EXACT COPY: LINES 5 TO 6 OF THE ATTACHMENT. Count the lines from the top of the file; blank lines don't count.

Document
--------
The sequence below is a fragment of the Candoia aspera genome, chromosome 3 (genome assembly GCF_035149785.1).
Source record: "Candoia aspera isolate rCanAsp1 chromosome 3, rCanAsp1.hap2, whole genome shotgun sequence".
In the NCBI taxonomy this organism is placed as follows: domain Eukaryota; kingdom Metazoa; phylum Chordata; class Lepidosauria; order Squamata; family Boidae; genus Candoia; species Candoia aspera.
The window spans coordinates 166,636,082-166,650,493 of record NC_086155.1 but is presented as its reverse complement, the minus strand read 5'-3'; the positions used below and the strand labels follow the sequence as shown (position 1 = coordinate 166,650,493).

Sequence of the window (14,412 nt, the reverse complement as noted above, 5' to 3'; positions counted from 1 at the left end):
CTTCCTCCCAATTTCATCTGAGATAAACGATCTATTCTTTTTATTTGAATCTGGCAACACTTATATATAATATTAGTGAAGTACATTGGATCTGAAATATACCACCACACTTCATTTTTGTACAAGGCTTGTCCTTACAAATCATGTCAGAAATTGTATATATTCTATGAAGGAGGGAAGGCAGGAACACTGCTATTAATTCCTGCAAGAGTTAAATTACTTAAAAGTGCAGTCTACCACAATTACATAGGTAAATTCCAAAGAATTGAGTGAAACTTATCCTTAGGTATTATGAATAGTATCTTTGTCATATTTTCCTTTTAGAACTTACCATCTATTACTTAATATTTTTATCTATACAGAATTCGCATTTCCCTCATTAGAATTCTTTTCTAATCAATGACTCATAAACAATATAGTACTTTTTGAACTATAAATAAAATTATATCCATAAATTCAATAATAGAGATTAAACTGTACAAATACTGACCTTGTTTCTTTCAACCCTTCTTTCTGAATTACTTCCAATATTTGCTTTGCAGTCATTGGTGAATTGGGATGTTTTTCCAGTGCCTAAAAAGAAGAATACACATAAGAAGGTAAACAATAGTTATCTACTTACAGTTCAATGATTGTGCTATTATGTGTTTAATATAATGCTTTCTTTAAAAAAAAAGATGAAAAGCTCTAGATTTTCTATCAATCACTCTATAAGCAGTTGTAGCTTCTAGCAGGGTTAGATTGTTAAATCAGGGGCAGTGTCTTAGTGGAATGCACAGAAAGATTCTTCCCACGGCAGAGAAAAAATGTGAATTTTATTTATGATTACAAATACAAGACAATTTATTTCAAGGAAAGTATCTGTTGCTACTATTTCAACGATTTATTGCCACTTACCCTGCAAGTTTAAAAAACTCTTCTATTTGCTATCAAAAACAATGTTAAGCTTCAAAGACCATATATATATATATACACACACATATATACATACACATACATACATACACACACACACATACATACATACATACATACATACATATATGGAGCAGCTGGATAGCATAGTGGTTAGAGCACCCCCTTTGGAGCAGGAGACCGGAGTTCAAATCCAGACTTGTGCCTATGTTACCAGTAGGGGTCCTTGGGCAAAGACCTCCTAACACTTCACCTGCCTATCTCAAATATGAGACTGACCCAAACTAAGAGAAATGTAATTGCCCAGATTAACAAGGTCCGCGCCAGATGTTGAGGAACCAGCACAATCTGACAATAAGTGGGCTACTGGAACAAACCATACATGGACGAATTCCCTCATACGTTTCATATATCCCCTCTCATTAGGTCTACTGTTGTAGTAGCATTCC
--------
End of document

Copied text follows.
Sequence of the window (14,412 nt, the reverse complement as noted above, 5' to 3'; positions counted from 1 at the left end):
CTTCCTCCCAATTTCATCTGAGATAAACGATCTATTCTTTTTATTTGAATCTGGCAACACTTATATATAATATTAGTGAAGTACATTGGATCTGAAATATACCACCACACTTCATTTTTGTACAAGGCTTGTCCTTACAAATCATGTCAGAAATTGTATATATTCTATGAAGGAGGGAAGGCAGGAACACTGCTATTAATTCCTGCAAGAGTTAAATTACTTAAAAGTGCAGTCTACCACAATTACATAGGTAAATTCCAAAGAATTGAGTGAAACTTATCCTTAGGTATTATGAATAGTATCTTTGTCATATTTTCCTTTTAGAACTTACCATCTATTACTTAATATTTTTATCTATACAGAATTCGCATTTCCCTCATTAGAATTCTTTTCTAATCAATGACTCATAAACAATATAGTACTTTTTGAACTATAAATAAAATTATATCCATAAATTCAATAATAGAGATTAAACTGTACAAATACTGACCTTGTTTCTTTCAACCCTTCTTTCTGAATTACTTCCAATATTTGCTTTGCAGTCATTGGTGAATTGGGATGTTTTTCCAGTGCCTAAAAAGAAGAATACACATAAGAAGGTAAACAATAGTTATCTACTTACAGTTCAATGATTGTGCTATTATGTGTTTAATATAATGCTTTCTTTAAAAAAAAAGATGAAAAGCTCTAGATTTTCTATCAATCACTCTATAAGCAGTTGTAGCTTCTAGCAGGGTTAGATTGTTAAATCAGGGGCAGTGTCTTAGTGGAATGCACAGAAAGATTCTTCCCACGGCAGAGAAAAAATGTGAATTTTATTTATGATTACAAATACAAGACAATTTATTTCAAGGAAAGTATCTGTTGCTACTATTTCAACGATTTATTGCCACTTACCCTGCAAGTTTAAAAAACTCTTCTATTTGCTATCAAAAACAATGTTAAGCTTCAAAGACCATATATATATATATACACACACATATATACATACACATACATACATACACACACACACATACATACATACATACATACATACATATATGGAGCAGCTGGATAGCATAGTGGTTAGAGCACCCCCTTTGGAGCAGGAGACCGGAGTTCAAATCCAGACTTGTGCCTATGTTACCAGTAGGGGTCCTTGGGCAAAGACCTCCTAACACTTCACCTGCCTATCTCAAATATGAGACTGACCCAAACTAAGAGAAATGTAATTGCCCAGATTAACAAGGTCCGCGCCAGATGTTGAGGAACCAGCACAATCTGACAATAAGTGGGCTACTGGAACAAACCATACATGGACGAATTCCCTCATACGTTTCATATATCCCCTCTCATTAGGTCTACTGTTGTAGTAGCATTCC